This little guy looked heartbroken. He (she?) sat looking wistfully out through the bars of the pet shop cage, wondering what was going on. I’m a sucker for puppies at the best of times, but it was all I could do not to take this particular one home.
This is one place where using a mobile phone camera is ideal. A quick snap doesn’t intrude on anyone, and doesn’t frighten or blind the puppies.
At Queen Victoria Market this morning, the egg man – who normally sells chooks and ducks as well as eggs – had these beautiful little goslings for sale. He also had the two mature geese – honking concern from their cage – that you can just make out in the image above.
I know the poem as well as anyone – Christmas is coming and the goose is getting fat – and as soon as I saw them, my mind went into overdrive – how long is it ’til Christmas? Is there time for them to be fattened up for Christmas dinner or will they be safe for this year?
I’m hoping that so few people in Australia eat goose for Christmas, that these birds will instead go home with some delighted children and be kept as pets or watch-geese. I know I’m deluding myself, but I can’t imagine eating something that I’ve had a relationship with – especially not if I’ve seen it as a baby. I hate the thought that any of these little guys will end up as someone’s Christmas dinner!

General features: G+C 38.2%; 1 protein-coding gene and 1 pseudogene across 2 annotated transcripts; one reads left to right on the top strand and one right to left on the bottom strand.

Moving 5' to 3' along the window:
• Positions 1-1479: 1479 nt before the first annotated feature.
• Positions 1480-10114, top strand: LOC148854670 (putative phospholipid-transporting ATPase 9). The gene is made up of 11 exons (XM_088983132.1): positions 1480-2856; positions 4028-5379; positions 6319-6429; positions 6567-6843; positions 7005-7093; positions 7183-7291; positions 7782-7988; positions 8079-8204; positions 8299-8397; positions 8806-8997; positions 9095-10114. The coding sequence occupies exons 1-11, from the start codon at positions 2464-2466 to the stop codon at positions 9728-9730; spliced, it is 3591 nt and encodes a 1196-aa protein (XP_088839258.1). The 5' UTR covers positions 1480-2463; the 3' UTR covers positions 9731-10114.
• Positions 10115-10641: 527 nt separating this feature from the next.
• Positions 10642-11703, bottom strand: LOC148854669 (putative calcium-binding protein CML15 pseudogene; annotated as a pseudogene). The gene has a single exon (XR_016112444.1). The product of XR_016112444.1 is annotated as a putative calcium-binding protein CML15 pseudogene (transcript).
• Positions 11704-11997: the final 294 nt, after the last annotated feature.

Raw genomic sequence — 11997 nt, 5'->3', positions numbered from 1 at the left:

I realise that I am a hypocrite when it comes to meat. I eat it, but couldn’t if I really thought about what it starts out as, and what happens to get it to the table. As a result, like many people, I normally do a good job of pretending that I don’t know any of the gory details. It’s only when I’m confronted by something I can’t ignore – like cute, fluffy goslings 12 weeks before Christmas – that I seriously consider the merits of vegetarianism.
It’s Show time again, and Michael, Meg and I spent about 5 hours wandering around on Sunday morning, looking at the crafts and animals, including a firm favourite – the alpacas.
At least, they had been our favourites, with their liquid-chocolate eyes and lashes long enough to put a drag-queen to shame, until today.
Today we totally fell in love with the goats.
I know it sounds silly, but alpacas can be very stand-offish – almost haughty – and although we’ve been inclined to forgive them in the past because they look so beautiful, today they were swept from their pedestal by the very warm and affectionate Boer goats. These goats were actively seeking attention from show visitors, and won our hearts by revelling in having their ears scratched. Apart from the sideways-cat eyes, they reminded me so much of dogs that it was almost comical.
Every year I come away from the show wishing that I had enough land to get chooks and ducks and a ruminant or two to keep the grass down and the neighbourhood kids entertained, and this year was no exception. There are miniature goats – I wonder how they would get along with poodles…